The Dark Underbelly Of The Surrogacy Industry In India By Andrew Vorzimer
Re-posted from The Spin Doctor
The poor surrogate mothers in Gujarat, who rent their wombs to augment the family income, have been confronted with the horrors of a pitiable payment and broken homes. The Center for Social Research, an NGO, revealed after talking to nearly 100 surrogate mothers and 50 commissioning parents in Anand, Surat and Jamnagar in Gujarat, that surrogacy has not gone down well with their husbands and children.
“We found some disturbing trends. For instance, though the husbands do not mind their wives to act as surrogate mothers, the spouse and her children distance themselves from her after she returns home following the birth of the baby,” CSR director Dr Ranjana Kumari said. In Anand, around 52 per cent of the surrogate mothers said they were abandoned by their husbands and that most of them had to fend for themselves and their children.
Around 14 per cent women in Surat and 20 per cent in Jamnagar said their relationship with their husbands soured. Many surrogate mothers – 100 per cent in Jamnagar, 83 per cent in Surat and 40 per cent in Anand – revealed that they lost contact with friends and members of the family after opting for surrogacy.
Surrogacy had a bearing on family equations. Close to 77 per cent women in Anand, 86 per cent in Surat and 100 per cent in Jamnagar said it affected the way their households were run.
For surrogate mothers, surrogacy has not gone down well with their husbands and children. Surrogate mothers said they suffered on account of the secrecy involved in the entire process. Around 82 per cent of them in Anand, 89 per cent in Surat and all in Jamnagar said the secrecy involved in the entire process of surrogacy made them vulnerable to suspicions.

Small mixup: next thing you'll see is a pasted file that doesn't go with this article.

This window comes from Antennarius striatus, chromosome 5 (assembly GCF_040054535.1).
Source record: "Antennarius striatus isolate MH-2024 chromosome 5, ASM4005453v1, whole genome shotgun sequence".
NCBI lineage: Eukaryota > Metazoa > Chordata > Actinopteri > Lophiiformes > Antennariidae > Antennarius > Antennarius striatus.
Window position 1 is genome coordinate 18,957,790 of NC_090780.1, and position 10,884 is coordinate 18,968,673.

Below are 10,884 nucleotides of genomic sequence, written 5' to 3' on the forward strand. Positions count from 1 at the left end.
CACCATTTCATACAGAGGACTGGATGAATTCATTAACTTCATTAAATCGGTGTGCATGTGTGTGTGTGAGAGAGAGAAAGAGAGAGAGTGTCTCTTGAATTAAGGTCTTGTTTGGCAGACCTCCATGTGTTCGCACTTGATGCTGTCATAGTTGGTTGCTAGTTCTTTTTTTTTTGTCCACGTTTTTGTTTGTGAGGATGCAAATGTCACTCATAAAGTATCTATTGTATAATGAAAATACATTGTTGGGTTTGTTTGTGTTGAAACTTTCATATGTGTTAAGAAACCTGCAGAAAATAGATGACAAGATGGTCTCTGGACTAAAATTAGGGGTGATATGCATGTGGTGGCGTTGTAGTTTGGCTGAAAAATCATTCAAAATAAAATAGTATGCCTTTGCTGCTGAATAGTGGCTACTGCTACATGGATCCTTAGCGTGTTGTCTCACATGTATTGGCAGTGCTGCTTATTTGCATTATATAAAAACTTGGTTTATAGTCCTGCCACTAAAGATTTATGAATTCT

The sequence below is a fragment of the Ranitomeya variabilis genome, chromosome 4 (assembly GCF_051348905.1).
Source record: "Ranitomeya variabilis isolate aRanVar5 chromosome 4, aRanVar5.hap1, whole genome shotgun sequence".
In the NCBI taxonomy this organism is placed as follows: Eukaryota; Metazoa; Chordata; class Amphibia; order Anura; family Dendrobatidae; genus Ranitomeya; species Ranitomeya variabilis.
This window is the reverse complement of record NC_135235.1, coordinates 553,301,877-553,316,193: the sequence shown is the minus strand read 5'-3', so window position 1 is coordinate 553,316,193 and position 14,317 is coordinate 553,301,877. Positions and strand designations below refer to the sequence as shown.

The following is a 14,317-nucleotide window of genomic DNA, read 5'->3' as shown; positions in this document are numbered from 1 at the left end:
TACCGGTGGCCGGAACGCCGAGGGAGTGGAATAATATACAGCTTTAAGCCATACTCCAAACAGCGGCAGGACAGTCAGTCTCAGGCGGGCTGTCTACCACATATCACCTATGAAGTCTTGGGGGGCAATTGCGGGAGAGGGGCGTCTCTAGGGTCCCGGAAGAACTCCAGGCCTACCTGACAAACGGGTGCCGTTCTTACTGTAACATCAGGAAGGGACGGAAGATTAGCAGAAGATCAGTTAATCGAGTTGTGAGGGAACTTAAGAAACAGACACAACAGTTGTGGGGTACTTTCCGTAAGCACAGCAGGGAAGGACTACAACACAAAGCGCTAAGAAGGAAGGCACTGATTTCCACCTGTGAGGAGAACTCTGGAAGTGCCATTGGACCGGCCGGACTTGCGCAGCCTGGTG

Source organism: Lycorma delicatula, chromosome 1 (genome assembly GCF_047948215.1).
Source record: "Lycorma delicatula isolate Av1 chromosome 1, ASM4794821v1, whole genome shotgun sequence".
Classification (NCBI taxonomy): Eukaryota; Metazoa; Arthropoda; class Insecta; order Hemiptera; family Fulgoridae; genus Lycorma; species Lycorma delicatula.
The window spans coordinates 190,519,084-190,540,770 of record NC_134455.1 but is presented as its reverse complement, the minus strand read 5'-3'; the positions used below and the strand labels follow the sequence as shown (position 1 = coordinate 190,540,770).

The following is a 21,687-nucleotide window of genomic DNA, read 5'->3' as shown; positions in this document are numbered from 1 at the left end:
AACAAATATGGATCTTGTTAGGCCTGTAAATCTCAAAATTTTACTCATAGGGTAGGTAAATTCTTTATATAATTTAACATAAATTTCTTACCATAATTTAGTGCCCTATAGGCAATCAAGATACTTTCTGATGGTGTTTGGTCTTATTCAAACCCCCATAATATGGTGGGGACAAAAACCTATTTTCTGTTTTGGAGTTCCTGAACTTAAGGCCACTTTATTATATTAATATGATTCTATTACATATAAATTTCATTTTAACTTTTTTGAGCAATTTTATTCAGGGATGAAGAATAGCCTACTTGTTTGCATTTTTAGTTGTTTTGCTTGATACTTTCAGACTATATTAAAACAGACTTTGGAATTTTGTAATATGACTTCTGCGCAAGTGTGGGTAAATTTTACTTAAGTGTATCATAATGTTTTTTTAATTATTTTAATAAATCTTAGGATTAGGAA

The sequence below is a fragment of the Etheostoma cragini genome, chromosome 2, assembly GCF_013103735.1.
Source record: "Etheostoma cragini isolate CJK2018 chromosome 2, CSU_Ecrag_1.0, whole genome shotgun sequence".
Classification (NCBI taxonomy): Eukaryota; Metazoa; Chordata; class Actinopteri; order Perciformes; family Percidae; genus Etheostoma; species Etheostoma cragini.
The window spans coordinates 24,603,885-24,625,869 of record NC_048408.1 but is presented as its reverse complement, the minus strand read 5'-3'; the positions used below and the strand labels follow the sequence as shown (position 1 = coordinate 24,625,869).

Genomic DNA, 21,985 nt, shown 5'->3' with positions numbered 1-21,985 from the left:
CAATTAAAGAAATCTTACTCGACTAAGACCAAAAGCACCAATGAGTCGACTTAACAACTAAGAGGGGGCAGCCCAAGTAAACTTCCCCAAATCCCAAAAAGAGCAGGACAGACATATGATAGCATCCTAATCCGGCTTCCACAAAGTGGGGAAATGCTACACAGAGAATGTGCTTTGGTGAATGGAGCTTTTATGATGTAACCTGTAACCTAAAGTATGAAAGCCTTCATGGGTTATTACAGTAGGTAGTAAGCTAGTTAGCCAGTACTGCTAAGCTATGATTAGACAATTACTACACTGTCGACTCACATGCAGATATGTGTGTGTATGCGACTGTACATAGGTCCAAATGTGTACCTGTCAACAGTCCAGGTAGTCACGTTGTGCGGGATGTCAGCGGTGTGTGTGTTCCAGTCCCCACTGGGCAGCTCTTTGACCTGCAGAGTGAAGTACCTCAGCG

To make matter worse, the amount of money given to the surrogate mothers was never fixed and was decided arbitrarily by the clinic or the doctor, the study found. These mothers were often left with just a pittance. Of the Rs 12 to Rs 15 lakh for a surrogacy, the mothers get just about one or two per cent of the entire amount – that is not more than Rs 12,000 or Rs 15,000, the report said.
“Apart from being denied the promised amount, they are often paid in installments. Since most of them are illiterate, they lose count after a few installments,” Kumari said. In 97 per cent cases in Surat and 100 per cent in Jamnagar, most of the surrogate mothers were approached or targeted by agents or touts who make a killing through commissions.
It was also revealed that relationship between the surrogate mother and the commissioning parents remained harmonious in the beginning, but turned unpleasant towards the advanced stages of pregnancy because of hyperanticipation, monetary disagreements and other pretentious issues.
India has been a popular destination for surrogacy because of cheap medical facilities, advanced reproductive technological know-how and a hard-up population willing to make an extra buck to support their families.
The horrors were not restricted to poor payment. “It was found that surrogate mothers were made to undergo in-vitro fertilisation sessions 20-25 times for a successful impregnation. Current guidelines strictly prohibit this,” Kumari said.
Apart from NRIs, couples from the US, Russia, the UK, Sweden, Israel and Australia come to India for the cheap surrogacy offered.
If this report is accurate, India needs to take a fresh look at their surrogacy industry. Between the exploitation of these women to the inconceivable stigmatization and ostracization, significant and immediate reform is necessary. I still cannot get my head around the notion that some of these surrogates had to undergo 20-25 IVF procedures before achieving a successful pregnancy. That simply defies reason and should trigger a probe into the medical practices as well being employed by these clinics. For anyone considering surrogacy in India, this sobering article should give you pause.